Overall, this race is just a ton of fun - magical even! I'd definitely rank it among my favorite marathons. I think if we had been serious about a PR instead of doing the Dopey and enjoying the parks with family, I don't think anything would have really prevented going for it. With the corrals, the crowding was no worse than any other major marathon, the course if flat and the cold weather was actually pretty great for running, just not for waiting to run. There are very few marathons I'd consider running twice, but this is definitely one of them.

I was thinking back to where I was a year ago, getting geared up for my first race (a local Turkey Trot 10k) in over a decade, and freaking out about my crazy goal of running the Princess Half Marathon.  I do not deal well with uncertainty and tend to over-research things in advance so I know what to expect.

So, I spent untold hours last year scouring the internet for tips, recaps and explanations about how runDisney races work.  I’ve found that runDisney is a lot like Disney.  You can just show up and have a great time.  Or, you can do a little extra planning and research and have an even better time.

So for anyone who is sitting where I was a year ago, ready to do a runDisney race but a little apprehensive and anxious about all the runDisney details, I am putting together a series called runDisney Basics to outline all the things that were a mystery to me last year.  I hope this helps!

Today’s topic is Corrals.  I still laugh a little whenever I have to discuss my corral with anyone who is unfamiliar with racing because it makes me feel like livestock.  And, honestly, the name is pretty appropriate, as you’ll soon see.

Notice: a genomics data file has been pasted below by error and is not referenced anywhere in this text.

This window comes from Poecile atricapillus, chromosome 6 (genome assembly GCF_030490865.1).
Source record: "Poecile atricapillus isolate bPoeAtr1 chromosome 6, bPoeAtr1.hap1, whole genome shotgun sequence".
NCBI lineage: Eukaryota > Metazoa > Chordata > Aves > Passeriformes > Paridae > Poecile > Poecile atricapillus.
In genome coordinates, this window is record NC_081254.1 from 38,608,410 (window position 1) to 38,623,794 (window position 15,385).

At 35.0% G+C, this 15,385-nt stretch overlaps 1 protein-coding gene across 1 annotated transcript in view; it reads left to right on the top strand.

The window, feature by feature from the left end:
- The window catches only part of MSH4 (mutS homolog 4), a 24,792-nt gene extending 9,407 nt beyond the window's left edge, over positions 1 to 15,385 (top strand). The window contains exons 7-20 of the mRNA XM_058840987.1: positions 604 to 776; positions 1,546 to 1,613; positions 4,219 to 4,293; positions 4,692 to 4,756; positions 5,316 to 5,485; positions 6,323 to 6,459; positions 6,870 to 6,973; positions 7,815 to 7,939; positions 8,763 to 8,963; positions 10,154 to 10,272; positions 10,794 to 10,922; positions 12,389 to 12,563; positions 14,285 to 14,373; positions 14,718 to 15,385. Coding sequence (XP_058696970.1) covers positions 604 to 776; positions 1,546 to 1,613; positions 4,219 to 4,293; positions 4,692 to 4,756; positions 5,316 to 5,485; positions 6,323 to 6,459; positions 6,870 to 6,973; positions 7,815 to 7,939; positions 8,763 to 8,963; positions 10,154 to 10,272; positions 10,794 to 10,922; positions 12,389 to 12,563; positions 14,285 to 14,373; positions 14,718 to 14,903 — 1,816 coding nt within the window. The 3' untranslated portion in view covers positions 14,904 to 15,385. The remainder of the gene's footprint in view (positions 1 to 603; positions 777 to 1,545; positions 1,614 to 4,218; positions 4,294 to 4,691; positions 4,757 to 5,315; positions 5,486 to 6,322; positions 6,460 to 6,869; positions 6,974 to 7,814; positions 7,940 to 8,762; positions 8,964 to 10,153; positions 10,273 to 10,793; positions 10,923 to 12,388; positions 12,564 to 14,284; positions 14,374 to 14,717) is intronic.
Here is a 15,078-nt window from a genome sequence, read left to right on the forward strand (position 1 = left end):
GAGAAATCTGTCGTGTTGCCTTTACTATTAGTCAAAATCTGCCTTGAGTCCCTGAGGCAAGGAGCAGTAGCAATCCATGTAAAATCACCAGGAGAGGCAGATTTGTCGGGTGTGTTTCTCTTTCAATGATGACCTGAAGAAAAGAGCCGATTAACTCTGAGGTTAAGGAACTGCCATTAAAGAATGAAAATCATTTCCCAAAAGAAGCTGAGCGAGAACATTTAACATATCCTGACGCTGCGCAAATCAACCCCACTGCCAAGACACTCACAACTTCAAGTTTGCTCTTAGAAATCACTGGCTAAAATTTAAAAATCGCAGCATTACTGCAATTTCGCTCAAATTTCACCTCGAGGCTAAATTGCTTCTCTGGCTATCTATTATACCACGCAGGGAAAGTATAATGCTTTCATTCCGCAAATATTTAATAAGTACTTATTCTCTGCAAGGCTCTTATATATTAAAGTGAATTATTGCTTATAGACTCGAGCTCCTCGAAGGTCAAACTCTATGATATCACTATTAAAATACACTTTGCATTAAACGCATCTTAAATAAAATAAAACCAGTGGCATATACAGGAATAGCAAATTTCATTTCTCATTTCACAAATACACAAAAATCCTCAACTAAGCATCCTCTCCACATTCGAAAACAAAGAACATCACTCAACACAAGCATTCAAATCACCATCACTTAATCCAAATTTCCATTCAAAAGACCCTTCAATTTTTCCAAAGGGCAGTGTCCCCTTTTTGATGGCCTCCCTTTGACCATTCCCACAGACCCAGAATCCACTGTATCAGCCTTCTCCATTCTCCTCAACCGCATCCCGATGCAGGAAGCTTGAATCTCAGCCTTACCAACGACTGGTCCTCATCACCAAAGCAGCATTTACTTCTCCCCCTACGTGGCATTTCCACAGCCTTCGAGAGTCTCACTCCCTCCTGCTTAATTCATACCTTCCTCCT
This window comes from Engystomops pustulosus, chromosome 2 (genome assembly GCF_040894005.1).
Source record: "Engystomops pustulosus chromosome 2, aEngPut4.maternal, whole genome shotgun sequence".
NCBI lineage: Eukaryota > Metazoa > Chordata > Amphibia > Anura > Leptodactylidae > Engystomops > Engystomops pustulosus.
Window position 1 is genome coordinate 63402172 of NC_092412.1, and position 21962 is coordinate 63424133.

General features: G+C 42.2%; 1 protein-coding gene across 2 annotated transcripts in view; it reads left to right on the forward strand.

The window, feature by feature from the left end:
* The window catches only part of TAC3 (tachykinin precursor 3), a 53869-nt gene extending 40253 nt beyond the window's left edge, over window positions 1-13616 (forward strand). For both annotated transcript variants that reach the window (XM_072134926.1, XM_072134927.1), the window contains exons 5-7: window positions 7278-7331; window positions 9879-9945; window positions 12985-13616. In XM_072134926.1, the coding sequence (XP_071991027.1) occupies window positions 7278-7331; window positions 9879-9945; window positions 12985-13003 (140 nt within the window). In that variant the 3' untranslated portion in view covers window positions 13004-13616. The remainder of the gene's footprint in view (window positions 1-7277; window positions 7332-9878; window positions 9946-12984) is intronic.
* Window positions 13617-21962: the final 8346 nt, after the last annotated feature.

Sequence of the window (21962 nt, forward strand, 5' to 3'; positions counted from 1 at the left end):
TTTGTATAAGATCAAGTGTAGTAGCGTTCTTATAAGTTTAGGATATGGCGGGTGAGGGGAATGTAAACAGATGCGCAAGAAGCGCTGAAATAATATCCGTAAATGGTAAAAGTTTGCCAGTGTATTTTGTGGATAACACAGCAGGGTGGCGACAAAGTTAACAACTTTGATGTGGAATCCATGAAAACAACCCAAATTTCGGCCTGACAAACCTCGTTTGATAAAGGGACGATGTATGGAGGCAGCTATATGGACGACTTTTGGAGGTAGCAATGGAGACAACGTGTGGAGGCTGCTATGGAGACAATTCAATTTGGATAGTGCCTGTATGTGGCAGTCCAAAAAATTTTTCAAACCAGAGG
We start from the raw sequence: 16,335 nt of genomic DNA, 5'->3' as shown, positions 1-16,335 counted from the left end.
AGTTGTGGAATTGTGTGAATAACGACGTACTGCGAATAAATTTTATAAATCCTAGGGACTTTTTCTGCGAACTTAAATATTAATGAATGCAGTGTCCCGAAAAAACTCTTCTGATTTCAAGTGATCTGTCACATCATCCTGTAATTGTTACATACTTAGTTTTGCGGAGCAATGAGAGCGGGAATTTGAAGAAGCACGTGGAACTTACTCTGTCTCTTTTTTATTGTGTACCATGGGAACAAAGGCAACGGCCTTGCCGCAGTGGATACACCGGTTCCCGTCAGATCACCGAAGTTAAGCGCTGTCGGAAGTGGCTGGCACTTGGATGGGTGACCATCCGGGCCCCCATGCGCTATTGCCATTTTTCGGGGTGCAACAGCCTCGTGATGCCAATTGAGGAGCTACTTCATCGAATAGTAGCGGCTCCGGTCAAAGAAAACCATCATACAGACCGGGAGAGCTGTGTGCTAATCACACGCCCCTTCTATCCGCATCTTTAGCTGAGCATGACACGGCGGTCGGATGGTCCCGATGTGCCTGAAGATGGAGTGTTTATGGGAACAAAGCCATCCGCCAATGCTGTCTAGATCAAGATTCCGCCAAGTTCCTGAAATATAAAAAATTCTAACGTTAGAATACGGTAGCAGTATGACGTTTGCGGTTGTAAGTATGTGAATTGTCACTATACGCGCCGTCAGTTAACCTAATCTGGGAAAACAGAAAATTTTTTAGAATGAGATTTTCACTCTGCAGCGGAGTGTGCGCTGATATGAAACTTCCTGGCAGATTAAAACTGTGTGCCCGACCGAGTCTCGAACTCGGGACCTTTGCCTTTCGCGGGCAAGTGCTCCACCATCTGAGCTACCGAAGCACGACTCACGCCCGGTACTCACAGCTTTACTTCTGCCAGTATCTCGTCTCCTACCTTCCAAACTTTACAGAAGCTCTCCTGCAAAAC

In a small local race, everyone just lines up wherever they want.  Typically the speedsters are at the front and the slower folks are at the back but it is not enforced (and newer racers may not even understand that it is supposed to work that way), so you often end up with a lot of chaos at the start while people settle into their correct paces and places in the first half mile or so.

In larger races, they often have informal corrals, with signs indicating different paces.  They encourage runners to line up near the sign that indicates their pace.  And the biggest races enforce corrals that are monitored and that you have to qualify for.  As you can imagine with over 26,000 runners at some runDisney races it wouldn’t be safe or fun to have people just start wherever they wanted to.

Here are the questions I had a year ago that took some digging to answer at the time.

  • What is a Corral?
    • Corrals are groups of runners, generally set based on projected race pace.  For runDisney they are lettered A (first corral), B (second corral), C (third corral), D (fourth corral), and so on.
  • How are Corrals assigned?
    • When you register you are asked to an estimated finish time.  You must provide proof of time from a recent race to support any estimated finish time less than 3:15 for the half marathon distance.